A study published in Scientific Reports has identified that the HEG1 protein, linked to malignant mesothelioma proliferation, could be utilized as a therapeutic target. The team, led by Shoutaro Tsuji (Kanagawa Cancer Center Research Institute, Japan) demonstrated that under the influence of a non-genetic modification, HEG1 was expressed in malignant mesothelioma (MM) tissue with no detection in normal tissues.
The team detected MM samples using SKM9-2, a specific antibody that identifies the modified form of the HEG1 protein. Researchers tested 24 non-mesothelioma samples where a low expression of the protein was detected, confirming the specificity of HEG1 for MM.
In contrast to existing diagnostic markers, this new method could also specifically identify MM subtypes. It was found that the SKM9-2 could further identify 92% of malignant pleural mesothelioma, 64% of sarcomatoid and 50% of desmoplastic malignant pleural mesothelioma samples.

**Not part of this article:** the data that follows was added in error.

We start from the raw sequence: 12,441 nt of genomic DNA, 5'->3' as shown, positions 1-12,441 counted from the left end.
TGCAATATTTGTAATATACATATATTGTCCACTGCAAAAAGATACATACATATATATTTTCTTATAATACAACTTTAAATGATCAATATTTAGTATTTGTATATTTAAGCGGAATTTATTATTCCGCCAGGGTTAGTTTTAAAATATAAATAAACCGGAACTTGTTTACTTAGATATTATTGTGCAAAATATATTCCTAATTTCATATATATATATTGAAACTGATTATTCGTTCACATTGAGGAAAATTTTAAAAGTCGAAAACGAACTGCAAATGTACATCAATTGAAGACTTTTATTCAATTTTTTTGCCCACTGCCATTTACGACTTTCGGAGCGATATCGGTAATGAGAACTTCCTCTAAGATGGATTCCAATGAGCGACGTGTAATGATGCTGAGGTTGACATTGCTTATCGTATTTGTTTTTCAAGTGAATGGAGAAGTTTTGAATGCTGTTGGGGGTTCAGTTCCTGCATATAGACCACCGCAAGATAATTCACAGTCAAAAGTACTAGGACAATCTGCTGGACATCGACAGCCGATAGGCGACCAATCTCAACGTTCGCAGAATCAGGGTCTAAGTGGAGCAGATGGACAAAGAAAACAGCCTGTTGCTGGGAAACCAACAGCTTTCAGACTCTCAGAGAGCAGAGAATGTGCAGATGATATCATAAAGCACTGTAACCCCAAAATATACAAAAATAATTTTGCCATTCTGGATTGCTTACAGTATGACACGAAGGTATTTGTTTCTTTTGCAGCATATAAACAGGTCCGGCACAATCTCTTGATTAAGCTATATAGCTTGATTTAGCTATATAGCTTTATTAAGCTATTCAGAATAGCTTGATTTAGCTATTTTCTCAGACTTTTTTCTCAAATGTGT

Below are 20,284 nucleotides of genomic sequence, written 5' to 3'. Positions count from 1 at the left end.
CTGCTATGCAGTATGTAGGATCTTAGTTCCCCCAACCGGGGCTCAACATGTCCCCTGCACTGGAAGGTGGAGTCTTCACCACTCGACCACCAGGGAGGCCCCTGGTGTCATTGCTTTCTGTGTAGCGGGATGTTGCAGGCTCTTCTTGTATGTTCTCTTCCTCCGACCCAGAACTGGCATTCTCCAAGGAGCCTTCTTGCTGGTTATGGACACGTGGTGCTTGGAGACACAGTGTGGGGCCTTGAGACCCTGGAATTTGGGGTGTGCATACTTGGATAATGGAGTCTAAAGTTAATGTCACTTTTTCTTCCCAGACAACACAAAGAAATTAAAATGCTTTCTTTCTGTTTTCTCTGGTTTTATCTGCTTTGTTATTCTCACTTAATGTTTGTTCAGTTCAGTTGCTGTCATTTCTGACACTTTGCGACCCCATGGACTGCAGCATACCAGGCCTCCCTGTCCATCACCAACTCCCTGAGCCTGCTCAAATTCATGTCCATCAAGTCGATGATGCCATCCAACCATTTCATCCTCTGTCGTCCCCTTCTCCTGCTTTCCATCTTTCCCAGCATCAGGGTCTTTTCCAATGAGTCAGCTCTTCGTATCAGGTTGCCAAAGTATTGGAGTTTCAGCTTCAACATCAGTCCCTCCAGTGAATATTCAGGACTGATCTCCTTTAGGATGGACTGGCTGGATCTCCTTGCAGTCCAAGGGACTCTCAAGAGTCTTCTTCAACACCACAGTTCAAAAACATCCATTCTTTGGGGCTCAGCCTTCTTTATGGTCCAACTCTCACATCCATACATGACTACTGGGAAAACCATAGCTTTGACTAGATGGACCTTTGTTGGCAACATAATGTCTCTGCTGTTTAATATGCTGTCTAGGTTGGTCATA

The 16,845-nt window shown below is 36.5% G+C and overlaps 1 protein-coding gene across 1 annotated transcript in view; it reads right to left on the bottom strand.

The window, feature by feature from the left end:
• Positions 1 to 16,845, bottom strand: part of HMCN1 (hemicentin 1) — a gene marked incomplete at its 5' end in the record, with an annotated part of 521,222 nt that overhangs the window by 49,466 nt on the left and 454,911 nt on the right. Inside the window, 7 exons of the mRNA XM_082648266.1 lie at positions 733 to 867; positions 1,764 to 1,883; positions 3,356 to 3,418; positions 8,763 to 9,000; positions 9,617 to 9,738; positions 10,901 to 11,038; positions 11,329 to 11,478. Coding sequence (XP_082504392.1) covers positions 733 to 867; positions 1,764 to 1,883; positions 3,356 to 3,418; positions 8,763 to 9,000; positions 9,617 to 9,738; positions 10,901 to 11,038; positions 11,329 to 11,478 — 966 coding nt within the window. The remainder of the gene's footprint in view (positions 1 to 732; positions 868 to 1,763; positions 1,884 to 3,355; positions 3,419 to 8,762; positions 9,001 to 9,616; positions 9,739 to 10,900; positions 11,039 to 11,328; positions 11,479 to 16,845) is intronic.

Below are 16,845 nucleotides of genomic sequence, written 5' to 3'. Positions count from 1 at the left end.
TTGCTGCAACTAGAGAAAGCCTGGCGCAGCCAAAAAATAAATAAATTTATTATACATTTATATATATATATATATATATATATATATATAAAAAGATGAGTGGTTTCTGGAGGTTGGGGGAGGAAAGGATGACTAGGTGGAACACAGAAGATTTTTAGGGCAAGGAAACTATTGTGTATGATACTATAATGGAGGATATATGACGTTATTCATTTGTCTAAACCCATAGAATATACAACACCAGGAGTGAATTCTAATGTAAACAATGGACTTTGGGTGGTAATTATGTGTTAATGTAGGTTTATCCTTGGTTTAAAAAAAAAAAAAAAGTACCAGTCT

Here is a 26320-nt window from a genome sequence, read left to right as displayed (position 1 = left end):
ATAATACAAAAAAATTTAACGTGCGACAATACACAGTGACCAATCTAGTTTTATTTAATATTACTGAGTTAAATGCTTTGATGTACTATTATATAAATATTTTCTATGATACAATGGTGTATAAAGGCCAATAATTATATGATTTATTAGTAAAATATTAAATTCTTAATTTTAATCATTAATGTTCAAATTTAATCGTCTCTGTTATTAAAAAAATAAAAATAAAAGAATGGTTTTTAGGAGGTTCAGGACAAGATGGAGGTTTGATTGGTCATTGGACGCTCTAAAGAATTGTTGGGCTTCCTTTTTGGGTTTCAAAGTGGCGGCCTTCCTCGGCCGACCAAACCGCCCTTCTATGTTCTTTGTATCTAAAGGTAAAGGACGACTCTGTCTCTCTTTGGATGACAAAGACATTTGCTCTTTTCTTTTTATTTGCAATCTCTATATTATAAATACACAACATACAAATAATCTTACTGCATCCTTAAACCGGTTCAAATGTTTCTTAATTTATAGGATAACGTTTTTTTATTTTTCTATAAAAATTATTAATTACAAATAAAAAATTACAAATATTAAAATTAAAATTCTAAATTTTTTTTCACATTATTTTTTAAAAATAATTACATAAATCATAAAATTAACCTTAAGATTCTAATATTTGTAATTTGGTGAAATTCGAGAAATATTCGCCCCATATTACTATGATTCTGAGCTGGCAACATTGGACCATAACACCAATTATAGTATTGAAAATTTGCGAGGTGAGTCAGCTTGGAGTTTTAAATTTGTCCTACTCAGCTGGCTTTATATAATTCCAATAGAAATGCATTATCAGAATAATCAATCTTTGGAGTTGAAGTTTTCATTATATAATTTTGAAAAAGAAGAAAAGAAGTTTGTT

Researchers hypothesized that due to structural similarities HEG1 could have a mucin-like activity, although the function of HEG1 is still unclear. In previous studies, the inhibition of HEG1 in mesothelioma cells was demonstrated to block cell replication, indicating the mucin-like activity.
Tsuji concluded: “In light of the association between HEG1 and mesothelioma proliferation, the monoclonal antibody SKM9-2 and HEG1 may be productive diagnostic tools and therapeutic targets for MM.”
Sources: Tsuji S, Washimi K, Kageyama T et al. HEG1 is a novel mucin-like membrane protein that serves as a diagnostic and therapeutic target for malignant mesothelioma. Sci Rep. 7 (2017); https://mesotheliomaresearchnews.com/2017/04/07/malignant-mesothelioma-heg1-protein-specific-biomarker-disease/